We live in a country whose entire existence revolves around tardyons, customs, culture and religion. We have a number of festivals and holy days where we observe fasts or have elaborate Havans and Poojas to ring in peace and prosperity of our homes. The poojas evoke the holy God and Goddesses who dispel evil from our house and our hearts but what also goes of our homes after our religious ceremonies is Nirmalaya (used prayer material.)
On the backdrop of the Swachh Bharat Campaign initiated by honourable Prime Minster Narendra Modi, the Nashik Municipal Corporation (NMC) too is doing its bit. It has taken the matter treating nirmalaya in their hands. Since October 21, the NMC has treated around three tonnes of nirmalya generated during various religious rituals at Trimbakeshwar.
The civic body began waste treatment following the directions of the National Green Tribunal (NGT), Western region, Pune; although it has refused to treat other solid waste from the Trimbak Municipal Corporation (TMC).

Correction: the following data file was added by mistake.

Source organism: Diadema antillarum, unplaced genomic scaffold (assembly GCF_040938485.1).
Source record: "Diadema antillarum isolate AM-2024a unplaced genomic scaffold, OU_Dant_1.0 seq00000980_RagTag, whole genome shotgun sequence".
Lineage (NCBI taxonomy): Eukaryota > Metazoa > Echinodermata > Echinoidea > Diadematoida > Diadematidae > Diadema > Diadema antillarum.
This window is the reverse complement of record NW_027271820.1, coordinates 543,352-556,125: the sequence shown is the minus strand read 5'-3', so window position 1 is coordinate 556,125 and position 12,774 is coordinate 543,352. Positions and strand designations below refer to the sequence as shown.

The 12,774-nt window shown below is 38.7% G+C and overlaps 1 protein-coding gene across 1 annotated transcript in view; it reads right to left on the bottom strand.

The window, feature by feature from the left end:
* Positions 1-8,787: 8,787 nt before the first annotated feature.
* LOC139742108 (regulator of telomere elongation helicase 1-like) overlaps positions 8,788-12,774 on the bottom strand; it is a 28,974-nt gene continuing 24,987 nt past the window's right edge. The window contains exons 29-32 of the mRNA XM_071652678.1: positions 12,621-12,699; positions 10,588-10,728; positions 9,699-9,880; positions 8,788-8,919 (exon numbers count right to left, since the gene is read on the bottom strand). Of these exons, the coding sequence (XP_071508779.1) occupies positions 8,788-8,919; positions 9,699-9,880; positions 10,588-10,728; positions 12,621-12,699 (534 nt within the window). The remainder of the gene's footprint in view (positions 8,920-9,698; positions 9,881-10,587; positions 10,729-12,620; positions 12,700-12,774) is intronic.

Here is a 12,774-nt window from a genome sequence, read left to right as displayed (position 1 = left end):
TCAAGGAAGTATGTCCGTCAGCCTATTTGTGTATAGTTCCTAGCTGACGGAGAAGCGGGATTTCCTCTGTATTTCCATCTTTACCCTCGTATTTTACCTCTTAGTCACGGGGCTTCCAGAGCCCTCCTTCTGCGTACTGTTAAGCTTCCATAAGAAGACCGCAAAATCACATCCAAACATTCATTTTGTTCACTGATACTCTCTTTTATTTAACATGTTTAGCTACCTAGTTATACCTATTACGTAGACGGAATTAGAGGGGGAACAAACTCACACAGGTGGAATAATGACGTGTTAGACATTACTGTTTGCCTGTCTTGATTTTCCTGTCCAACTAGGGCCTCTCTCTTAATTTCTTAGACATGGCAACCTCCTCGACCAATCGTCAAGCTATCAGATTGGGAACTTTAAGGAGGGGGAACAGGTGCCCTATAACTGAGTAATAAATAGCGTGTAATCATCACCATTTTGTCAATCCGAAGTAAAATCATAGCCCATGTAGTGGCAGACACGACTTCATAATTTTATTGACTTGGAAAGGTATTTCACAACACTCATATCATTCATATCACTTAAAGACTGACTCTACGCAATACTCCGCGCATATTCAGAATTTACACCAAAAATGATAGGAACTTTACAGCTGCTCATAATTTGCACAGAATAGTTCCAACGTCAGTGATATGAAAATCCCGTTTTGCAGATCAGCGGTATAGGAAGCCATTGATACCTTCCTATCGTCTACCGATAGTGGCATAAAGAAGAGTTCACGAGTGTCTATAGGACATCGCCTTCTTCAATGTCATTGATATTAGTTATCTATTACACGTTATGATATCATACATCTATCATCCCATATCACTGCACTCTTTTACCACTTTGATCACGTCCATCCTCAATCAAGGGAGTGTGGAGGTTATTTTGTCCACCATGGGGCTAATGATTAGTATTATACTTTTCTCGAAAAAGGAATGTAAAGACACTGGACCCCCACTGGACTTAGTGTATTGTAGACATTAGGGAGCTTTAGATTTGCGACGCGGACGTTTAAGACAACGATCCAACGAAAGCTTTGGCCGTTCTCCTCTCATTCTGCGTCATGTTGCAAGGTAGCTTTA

The NGT was hearing an application on river pollution against government officials filed by former deputy chairperson of the TMC and trustee of the Trimbakeshwar temple, Lalita Shinde. On October 14, the NGT had given a two weeks to the NMC to start treating the prayer material. During a hearing held earlier, the NGT had categorically asked the TMC how it would be treating the waste generated out of rituals since that it was dumped into the river. Unfortunately, the TMC did not have its own waste management system nor plant, the TMC said that it would ask the NMC to treat the waste.
Eventually, the NGT then directed the NMC to treat the solid waste till the TMC got its own compost plant. The NMC, however, agreed to treat only the nirmalya. Chief officer of TMC N M Nagre said, “We have sent three tons of nirmalya and other used puja material since October 21. This is not the season for rituals, which is why the quantity is less.”
Nagre also went on to say that the NMC had refused to accept other waste at its solid waste management plan. This waste is now being dumped at a landfill in Trimbakeshwar, until the TMC constructs its independent compost plant at Kojuli.
The NMC officials, on the other hand, said that they already had a lot of burden of treating the solid waste of the city and it was not possible to treat the solid waste of the TMC as well. “We don’t have the capacity to treat the extra waste from TMC. We agreed to treat the used nirmalya as it was polluting the river,” said an NMC official.
We have to wait and watch how NMC and TMC come up with better and equipped systems of waste management.